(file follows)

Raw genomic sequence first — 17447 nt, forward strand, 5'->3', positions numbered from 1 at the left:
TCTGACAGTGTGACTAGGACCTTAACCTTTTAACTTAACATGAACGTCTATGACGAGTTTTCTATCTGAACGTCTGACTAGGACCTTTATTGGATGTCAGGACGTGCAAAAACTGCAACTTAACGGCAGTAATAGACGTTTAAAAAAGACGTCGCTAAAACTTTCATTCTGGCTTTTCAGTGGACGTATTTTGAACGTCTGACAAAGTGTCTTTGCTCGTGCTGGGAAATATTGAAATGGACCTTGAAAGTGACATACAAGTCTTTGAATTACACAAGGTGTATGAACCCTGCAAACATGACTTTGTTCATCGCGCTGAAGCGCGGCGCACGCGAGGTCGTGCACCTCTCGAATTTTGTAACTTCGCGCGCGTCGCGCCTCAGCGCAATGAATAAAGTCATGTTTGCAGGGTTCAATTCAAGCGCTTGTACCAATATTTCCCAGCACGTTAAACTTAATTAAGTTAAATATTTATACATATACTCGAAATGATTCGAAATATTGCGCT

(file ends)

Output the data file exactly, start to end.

Raw genomic sequence first — 17447 nt, forward strand, 5'->3', positions numbered from 1 at the left:
TCTGACAGTGTGACTAGGACCTTAACCTTTTAACTTAACATGAACGTCTATGACGAGTTTTCTATCTGAACGTCTGACTAGGACCTTTATTGGATGTCAGGACGTGCAAAAACTGCAACTTAACGGCAGTAATAGACGTTTAAAAAAGACGTCGCTAAAACTTTCATTCTGGCTTTTCAGTGGACGTATTTTGAACGTCTGACAAAGTGTCTTTGCTCGTGCTGGGAAATATTGAAATGGACCTTGAAAGTGACATACAAGTCTTTGAATTACACAAGGTGTATGAACCCTGCAAACATGACTTTGTTCATCGCGCTGAAGCGCGGCGCACGCGAGGTCGTGCACCTCTCGAATTTTGTAACTTCGCGCGCGTCGCGCCTCAGCGCAATGAATAAAGTCATGTTTGCAGGGTTCAATTCAAGCGCTTGTACCAATATTTCCCAGCACGTTAAACTTAATTAAGTTAAATATTTATACATATACTCGAAATGATTCGAAATATTGCGCT